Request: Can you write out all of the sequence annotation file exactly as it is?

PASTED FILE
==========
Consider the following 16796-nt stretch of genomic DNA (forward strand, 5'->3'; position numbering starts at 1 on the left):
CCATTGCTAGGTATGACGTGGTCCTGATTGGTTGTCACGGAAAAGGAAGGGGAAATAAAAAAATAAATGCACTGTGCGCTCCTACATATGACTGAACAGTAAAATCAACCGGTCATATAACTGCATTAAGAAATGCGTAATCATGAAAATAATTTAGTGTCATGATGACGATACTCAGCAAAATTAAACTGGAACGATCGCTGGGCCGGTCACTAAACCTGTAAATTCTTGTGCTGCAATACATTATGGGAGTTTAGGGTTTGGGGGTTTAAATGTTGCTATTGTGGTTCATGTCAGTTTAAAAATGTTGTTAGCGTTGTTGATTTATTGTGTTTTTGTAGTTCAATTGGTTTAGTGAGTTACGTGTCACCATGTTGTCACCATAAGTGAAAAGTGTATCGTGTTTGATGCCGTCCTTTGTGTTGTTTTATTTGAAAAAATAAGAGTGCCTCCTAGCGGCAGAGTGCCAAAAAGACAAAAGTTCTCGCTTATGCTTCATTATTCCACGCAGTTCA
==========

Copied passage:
Consider the following 16796-nt stretch of genomic DNA (forward strand, 5'->3'; position numbering starts at 1 on the left):
CCATTGCTAGGTATGACGTGGTCCTGATTGGTTGTCACGGAAAAGGAAGGGGAAATAAAAAAATAAATGCACTGTGCGCTCCTACATATGACTGAACAGTAAAATCAACCGGTCATATAACTGCATTAAGAAATGCGTAATCATGAAAATAATTTAGTGTCATGATGACGATACTCAGCAAAATTAAACTGGAACGATCGCTGGGCCGGTCACTAAACCTGTAAATTCTTGTGCTGCAATACATTATGGGAGTTTAGGGTTTGGGGGTTTAAATGTTGCTATTGTGGTTCATGTCAGTTTAAAAATGTTGTTAGCGTTGTTGATTTATTGTGTTTTTGTAGTTCAATTGGTTTAGTGAGTTACGTGTCACCATGTTGTCACCATAAGTGAAAAGTGTATCGTGTTTGATGCCGTCCTTTGTGTTGTTTTATTTGAAAAAATAAGAGTGCCTCCTAGCGGCAGAGTGCCAAAAAGACAAAAGTTCTCGCTTATGCTTCATTATTCCACGCAGTTCA